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Genes Immun. 2011 Oct;12(7):568-74. doi: 10.1038/gene.2011.30. Epub 2011 May 26.

Non-HLA genes modulate the risk of rheumatoid arthritis associated with HLA-DRB1 in a susceptible North American Native population.

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Department of Internal Medicine, University of Manitoba, Winnipeg, Manitoba, Canada.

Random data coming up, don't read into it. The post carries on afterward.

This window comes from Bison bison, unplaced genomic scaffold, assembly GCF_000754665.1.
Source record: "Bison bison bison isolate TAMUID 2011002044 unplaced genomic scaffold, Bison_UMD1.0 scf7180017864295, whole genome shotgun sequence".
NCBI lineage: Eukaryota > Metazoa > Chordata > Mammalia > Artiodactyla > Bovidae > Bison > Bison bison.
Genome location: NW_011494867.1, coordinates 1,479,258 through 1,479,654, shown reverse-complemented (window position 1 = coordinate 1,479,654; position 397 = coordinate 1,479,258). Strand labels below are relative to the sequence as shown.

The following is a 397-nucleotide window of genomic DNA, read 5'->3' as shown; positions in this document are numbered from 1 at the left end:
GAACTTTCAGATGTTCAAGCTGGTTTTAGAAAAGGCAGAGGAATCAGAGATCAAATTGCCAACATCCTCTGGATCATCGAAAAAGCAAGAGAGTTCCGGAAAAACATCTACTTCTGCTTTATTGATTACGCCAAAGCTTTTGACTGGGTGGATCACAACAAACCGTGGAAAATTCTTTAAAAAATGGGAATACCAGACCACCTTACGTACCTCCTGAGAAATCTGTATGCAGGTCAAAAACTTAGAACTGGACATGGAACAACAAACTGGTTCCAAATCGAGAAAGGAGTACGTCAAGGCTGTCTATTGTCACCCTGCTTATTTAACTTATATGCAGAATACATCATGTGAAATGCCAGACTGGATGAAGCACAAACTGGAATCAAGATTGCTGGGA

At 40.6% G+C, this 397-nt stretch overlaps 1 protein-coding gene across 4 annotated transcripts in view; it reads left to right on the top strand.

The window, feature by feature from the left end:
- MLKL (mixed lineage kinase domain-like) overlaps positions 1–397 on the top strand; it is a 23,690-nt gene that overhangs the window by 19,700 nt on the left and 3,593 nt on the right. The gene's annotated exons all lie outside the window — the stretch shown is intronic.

Most of the genetic risk for rheumatoid arthritis (RA) is conferred by 'shared epitope' (SE), encoding alleles of HLA-DRB1. Specific North American Native (NAN) populations have RA prevalence rates of 2-5%, representing some of the highest rates estimated worldwide. As many NAN populations also demonstrate a high background frequency of SE, we sought to determine whether other genetic factors contribute to disease risk in this predisposed population. RA patients (n=333) and controls (n=490) from the Cree/Ojibway NAN population in Central Canada were HLA-DRB1 typed and tested for 21 single-nucleotide polymorphisms (SNPs) that have previously been associated with RA, including PTPN22, TRAF1-C5, CTLA4, PADI4, STAT4, FCRL3, CCL21, MMEL1-TNFRSF14, CDK6, PRKCQ, KIF5A-PIP4K2C, IL2RB, TNFAIP3, IL10-1082G/A and REL. Our findings indicate that SE is prevalent and represents a major genetic risk factor for RA in this population (82% cases versus 68% controls, odds ratio=2.2, 95% confidence interval 1.6-3.1, P<0.001). We also demonstrate that in the presence of SE, the minor allele of MMEL1-TNFRSF14 significantly reduces RA risk in a dominant manner, whereas TRAF1-C5 increases the risk. These findings point to the importance of non-HLA genes in determining RA risk in a population with a high frequency of disease predisposing HLA-DRB1 alleles.

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